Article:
What does a decently-spec'd MBP or non-Apple equivalent and a mid-grade commercial IDE cost these days? $2k at the most?
Even if you are hiring 18-year-olds in rural South Dakota, you are looking at $50k a year ($35k salary + other direct costs), the $2k is *nothing*. 16GB laptops, SSDs, giant screens, and huge backup arrays are close to nothing.
Don't be that cheap guy. Don't work for that cheap guy. If you are you own boss and are the one cheaping out on your own self... look in a mirror, do a Stuart Smalley Daily Affirmation and step away from cheapness-first.
Where does this penny-pinching come from in IT? I think I know where it comes from, because I was there. Let's take a random year like 1989. A new 'fancy' machine, like, say a Mac IIci with a color monitor was over $10,000 ($20k in 2016 dollars). No joke. Half a year's salary. If you were able to do much of the same stuff on a cobbled-together PC/AT clone for a third of the price, you were ahead. Great. I grew up poor, with a bunch of nerdy poor friends, and we were scrambling to put together thrown-out old Zenith 8088s. Great.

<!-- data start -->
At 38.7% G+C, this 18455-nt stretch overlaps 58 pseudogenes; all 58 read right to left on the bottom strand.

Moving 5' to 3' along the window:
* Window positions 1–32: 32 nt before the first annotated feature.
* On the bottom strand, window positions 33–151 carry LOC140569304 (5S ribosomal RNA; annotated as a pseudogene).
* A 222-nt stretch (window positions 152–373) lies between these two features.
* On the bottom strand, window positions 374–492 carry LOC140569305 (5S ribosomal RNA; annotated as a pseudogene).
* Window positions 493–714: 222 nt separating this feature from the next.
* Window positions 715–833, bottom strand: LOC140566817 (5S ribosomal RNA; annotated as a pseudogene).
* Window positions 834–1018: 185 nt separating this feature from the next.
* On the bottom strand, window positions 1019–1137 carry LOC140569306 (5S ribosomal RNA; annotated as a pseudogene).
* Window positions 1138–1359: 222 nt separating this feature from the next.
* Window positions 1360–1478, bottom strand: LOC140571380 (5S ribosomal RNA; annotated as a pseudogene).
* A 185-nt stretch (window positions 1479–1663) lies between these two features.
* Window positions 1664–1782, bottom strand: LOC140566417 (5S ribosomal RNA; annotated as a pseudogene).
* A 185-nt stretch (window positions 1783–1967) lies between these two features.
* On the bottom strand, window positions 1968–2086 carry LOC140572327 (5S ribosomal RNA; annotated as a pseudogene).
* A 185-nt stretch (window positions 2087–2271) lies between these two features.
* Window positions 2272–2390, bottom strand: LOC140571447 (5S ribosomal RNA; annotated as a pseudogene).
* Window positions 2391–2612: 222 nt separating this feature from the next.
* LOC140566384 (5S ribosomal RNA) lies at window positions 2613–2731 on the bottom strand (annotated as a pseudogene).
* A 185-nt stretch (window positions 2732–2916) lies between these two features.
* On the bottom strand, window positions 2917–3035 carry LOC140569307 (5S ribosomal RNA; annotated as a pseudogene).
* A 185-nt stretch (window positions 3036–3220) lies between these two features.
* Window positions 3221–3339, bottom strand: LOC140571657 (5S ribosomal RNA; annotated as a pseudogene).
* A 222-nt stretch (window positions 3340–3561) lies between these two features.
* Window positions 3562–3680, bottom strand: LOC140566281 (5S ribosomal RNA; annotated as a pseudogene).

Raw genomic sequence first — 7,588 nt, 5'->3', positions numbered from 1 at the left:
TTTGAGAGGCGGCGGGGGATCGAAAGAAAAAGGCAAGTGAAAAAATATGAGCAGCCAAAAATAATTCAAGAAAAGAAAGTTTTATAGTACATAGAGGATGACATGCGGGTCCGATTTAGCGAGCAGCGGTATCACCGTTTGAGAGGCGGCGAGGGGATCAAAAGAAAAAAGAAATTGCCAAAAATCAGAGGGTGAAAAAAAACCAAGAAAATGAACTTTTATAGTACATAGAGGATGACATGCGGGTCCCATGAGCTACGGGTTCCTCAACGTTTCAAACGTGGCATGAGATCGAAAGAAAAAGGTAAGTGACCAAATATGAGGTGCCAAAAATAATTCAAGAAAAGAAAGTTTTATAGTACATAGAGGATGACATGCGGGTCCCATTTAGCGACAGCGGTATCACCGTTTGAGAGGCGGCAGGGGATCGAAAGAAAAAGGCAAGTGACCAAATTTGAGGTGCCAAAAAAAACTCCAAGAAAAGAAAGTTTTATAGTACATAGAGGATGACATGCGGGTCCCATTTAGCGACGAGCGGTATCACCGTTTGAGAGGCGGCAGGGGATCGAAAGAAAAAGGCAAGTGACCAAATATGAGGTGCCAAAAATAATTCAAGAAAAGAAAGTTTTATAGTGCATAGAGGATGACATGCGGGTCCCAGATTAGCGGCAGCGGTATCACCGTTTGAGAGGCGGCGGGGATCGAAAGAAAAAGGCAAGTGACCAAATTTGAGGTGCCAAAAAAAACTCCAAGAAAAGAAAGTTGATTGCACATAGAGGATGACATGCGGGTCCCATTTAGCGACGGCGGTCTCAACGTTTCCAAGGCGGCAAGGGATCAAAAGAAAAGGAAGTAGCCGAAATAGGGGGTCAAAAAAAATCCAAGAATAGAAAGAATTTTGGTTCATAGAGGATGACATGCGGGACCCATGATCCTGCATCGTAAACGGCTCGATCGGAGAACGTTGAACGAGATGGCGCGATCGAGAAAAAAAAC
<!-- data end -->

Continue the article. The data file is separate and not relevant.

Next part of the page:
It's not 1989. Especially when you compare, say, a two-year-old Thinkpad for under $500 to 'making things work, mostly' on a slightly cheaper Chromebook (I'd want the former, no question)? It's Just. Not. Worth. It.
You want your developer to have the oomph to play with VMs and Docker and whatever cool crap comes out tomorrow.
As for everything else? With all my tooling scripted up and in version control, I can go from an Ubuntu iso to basically fully operational in about 90 minutes. Might suck a lot more with Windows fiddle-twiddling (especially if you're not big enough for images and domain-centric centralized management). Syncing, teamwork, and deployment are already covered... and it's not the IDE's bailiwick.